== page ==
|The third excerpt represents the element of Water. It speaks of pure spiritual influences and feelings of love, and is drawn from The Lesser Bourgeoisie by Honore de Balzac:
own interests; I don't doubt that as a trustworthy friend you have
done every imaginable thing to promote them; but I think the manner in
which you have been shoved aside a very disturbing symptom. It even
decides me to tell you something I did not intend to speak of;
because, in my opinion, when persons start a course they ought to keep
on steadily, looking neither forward nor back, and not allowing
themselves to be diverted to other aspirations."
"Ah ca!" cried la Peyrade, "what does all this verbiage mean? Have you
anything to propose to me? What's the price of it?"
"My dear Theodose," said Cerizet, paying no attention to the
impertinence, "you yourself can judge of the value of discovering a
|The fourth excerpt represents the element of Earth. It speaks of physical influences and the impact of the unseen on the visible world, and is drawn from The Man that Corrupted Hadleyburg by Mark Twain:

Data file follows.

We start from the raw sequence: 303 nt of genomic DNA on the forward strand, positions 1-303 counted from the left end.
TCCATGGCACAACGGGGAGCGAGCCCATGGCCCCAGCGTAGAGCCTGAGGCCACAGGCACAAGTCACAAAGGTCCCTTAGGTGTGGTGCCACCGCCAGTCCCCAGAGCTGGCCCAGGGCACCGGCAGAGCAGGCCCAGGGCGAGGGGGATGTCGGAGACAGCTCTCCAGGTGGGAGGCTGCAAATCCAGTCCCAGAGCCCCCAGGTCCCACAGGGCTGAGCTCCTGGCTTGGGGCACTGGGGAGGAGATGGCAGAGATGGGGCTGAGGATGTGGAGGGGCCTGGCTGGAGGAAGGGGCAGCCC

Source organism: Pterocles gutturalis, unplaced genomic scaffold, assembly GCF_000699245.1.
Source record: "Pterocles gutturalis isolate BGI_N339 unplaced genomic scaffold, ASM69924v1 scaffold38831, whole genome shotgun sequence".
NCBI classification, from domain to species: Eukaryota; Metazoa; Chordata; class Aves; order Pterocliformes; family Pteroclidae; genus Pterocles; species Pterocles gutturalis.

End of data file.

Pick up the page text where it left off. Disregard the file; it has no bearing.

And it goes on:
to him privately:
"Come to my house Monday week--but say nothing about it for the
present. We think of building."
He got eleven invitations that day. That night he wrote his
daughter and broke off her match with her student. He said she
could marry a mile higher than that.
Pinkerton the banker and two or three other well-to-do men planned
country-seats--but waited. That kind don't count their chickens
until they are hatched.
The Wilsons devised a grand new thing--a fancy-dress ball. They
made no actual promises, but told all their acquaintanceship in
The Man that Corrupted Hadleyburg